25 doctors weighed in:

Do cramping and spotting at 8 weeks mean I have had a miscarriage?

25 doctors weighed in
Dr. Pam Yoder
Obstetrics & Gynecology - Maternal Fetal Medicine
9 doctors agree

In brief: Might be warnings

It is important to stay calm, get information and stay positive even if the news is not reassuring.
Stress itself is not good for mom. Later in pregnancy it might affect the fetus negatively (we don't know about the 8-week embryo). So any woman with cramping and spotting should see her OB doctor, determine if the fetal heart beat is present, learn the cause of bleeding, do her best to rest/relax.

In brief: Might be warnings

It is important to stay calm, get information and stay positive even if the news is not reassuring.
Stress itself is not good for mom. Later in pregnancy it might affect the fetus negatively (we don't know about the 8-week embryo). So any woman with cramping and spotting should see her OB doctor, determine if the fetal heart beat is present, learn the cause of bleeding, do her best to rest/relax.
Dr. Pam Yoder
Dr. Pam Yoder
Thank
Dr. Caren Reaves
Obstetrics & Gynecology
5 doctors agree

In brief: No

While it is never normal to bleed during pregnancy, it is common.
It could mean a miscarriage or no reason at all may be found. Contact your provider and get in for a sonogram to evaluate your baby.

In brief: No

While it is never normal to bleed during pregnancy, it is common.
It could mean a miscarriage or no reason at all may be found. Contact your provider and get in for a sonogram to evaluate your baby.
Dr. Caren Reaves
Dr. Caren Reaves
Thank
Dr. Jeff Livingston
Obstetrics & Gynecology
4 doctors agree

In brief: No

Cramping is very common early in pregnancy.
Spotting occurs in a large number of patients in the first trimester. This does need to be evaluated by a doctor to make sure the pregnancy is inside the uterus and not an ectopic pregnancy. We also need to make sure it is not miscarriage. In many cases though spotting and cramping can just be normal.

In brief: No

Cramping is very common early in pregnancy.
Spotting occurs in a large number of patients in the first trimester. This does need to be evaluated by a doctor to make sure the pregnancy is inside the uterus and not an ectopic pregnancy. We also need to make sure it is not miscarriage. In many cases though spotting and cramping can just be normal.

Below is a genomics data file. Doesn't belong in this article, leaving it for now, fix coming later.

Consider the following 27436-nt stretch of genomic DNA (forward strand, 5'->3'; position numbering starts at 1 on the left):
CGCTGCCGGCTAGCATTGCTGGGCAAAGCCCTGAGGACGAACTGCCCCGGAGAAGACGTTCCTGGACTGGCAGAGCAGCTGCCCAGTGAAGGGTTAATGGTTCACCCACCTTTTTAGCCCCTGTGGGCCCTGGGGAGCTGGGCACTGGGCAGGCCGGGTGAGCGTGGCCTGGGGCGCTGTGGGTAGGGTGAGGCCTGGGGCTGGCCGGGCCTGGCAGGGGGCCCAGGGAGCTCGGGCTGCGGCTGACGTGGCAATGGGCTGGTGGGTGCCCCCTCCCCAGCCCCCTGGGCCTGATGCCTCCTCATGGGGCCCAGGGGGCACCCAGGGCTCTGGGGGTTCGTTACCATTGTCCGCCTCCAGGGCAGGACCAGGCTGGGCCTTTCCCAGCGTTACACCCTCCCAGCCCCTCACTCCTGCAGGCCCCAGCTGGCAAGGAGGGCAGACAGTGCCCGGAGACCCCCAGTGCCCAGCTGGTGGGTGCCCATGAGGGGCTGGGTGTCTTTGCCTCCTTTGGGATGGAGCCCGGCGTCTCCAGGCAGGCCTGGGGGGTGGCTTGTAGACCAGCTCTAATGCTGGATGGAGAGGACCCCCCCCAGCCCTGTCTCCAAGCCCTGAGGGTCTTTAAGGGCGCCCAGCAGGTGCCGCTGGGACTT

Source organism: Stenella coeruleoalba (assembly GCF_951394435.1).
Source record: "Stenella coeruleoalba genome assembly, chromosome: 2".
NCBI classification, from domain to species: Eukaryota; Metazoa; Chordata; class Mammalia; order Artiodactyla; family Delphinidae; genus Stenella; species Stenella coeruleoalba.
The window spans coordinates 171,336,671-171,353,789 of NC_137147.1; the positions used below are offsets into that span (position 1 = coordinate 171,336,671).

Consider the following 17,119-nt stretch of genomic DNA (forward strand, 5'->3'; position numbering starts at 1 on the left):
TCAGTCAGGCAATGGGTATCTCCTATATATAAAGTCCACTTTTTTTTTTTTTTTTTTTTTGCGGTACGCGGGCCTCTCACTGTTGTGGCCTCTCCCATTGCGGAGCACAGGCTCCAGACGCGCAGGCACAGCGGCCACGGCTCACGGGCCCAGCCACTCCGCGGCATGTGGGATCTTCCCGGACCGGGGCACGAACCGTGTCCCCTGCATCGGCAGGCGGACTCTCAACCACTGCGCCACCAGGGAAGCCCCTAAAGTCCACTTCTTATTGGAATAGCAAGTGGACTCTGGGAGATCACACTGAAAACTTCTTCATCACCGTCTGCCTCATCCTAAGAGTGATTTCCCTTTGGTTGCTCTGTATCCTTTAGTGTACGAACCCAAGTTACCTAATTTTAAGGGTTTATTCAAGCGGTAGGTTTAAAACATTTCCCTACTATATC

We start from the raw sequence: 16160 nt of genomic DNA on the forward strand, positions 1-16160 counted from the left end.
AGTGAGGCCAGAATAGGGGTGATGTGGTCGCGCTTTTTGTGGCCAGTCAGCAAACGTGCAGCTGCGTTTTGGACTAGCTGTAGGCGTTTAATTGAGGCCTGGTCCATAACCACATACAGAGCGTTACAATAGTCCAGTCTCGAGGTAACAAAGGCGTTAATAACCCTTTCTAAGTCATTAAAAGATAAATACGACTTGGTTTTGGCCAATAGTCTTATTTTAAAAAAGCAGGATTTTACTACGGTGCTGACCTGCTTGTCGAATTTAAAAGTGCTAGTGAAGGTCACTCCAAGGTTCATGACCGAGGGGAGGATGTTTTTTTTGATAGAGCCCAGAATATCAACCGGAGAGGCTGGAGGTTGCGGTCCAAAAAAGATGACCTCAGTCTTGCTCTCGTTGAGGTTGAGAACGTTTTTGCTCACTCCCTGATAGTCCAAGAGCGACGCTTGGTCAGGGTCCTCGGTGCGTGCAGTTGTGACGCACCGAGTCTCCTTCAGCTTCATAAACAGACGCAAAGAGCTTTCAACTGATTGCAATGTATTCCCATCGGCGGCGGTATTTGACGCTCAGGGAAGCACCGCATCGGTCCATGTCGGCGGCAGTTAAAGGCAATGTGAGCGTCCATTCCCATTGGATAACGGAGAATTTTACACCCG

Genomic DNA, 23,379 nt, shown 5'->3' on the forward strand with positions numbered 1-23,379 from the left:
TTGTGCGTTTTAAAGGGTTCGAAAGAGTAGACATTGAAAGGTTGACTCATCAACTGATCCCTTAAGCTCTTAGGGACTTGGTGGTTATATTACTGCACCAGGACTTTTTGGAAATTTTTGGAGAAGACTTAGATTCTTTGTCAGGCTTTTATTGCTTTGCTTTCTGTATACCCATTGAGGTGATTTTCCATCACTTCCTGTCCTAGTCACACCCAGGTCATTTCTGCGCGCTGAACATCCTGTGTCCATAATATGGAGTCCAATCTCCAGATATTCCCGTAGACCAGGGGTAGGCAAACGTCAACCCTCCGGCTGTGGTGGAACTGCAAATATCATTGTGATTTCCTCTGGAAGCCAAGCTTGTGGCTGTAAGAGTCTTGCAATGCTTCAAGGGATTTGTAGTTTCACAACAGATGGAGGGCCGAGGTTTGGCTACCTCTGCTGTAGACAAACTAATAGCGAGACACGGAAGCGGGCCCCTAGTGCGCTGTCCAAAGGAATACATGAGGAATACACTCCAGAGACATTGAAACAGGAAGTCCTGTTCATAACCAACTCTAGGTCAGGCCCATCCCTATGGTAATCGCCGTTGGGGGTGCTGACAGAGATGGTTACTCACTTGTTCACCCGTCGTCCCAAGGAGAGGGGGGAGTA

Dr. Jeff Livingston
Dr. Jeff Livingston
Thank
Dr. Jerome Yaklic
Obstetrics & Gynecology
1 doctor agrees

In brief: No

Cramping and spotting are always concerning to mothers-to-be and can be a sign of a potential miscarriage; however, about 1 in 5 pregnancies that go on to be normal babies experience some spotting and menstrual-like cramping in the first 12wks of pregnancy.
Although nothing is likely to change the outcome, ultrasounds and serial bloodwork can confirm the viability of your early pregnancy.

In brief: No

Cramping and spotting are always concerning to mothers-to-be and can be a sign of a potential miscarriage; however, about 1 in 5 pregnancies that go on to be normal babies experience some spotting and menstrual-like cramping in the first 12wks of pregnancy.
Although nothing is likely to change the outcome, ultrasounds and serial bloodwork can confirm the viability of your early pregnancy.
Dr. Jerome Yaklic
Dr. Jerome Yaklic
Thank
Dr. Stephen Scarantino
Obstetrics & Gynecology
1 doctor agrees

In brief: Yes

Not necessarily. While cramping and/or spotting can be associated with a miscarriage, that is not always the case.
A normal, viable pregnancy may also have bleeding/cramping and everything turn out O.K. Any bleeding or cramping that is encountered should be brought to the attention of your obstetrician. He/she may do a sonogram and bloodwork to make sure that everything is fine.

In brief: Yes

Not necessarily. While cramping and/or spotting can be associated with a miscarriage, that is not always the case.
A normal, viable pregnancy may also have bleeding/cramping and everything turn out O.K. Any bleeding or cramping that is encountered should be brought to the attention of your obstetrician. He/she may do a sonogram and bloodwork to make sure that everything is fine.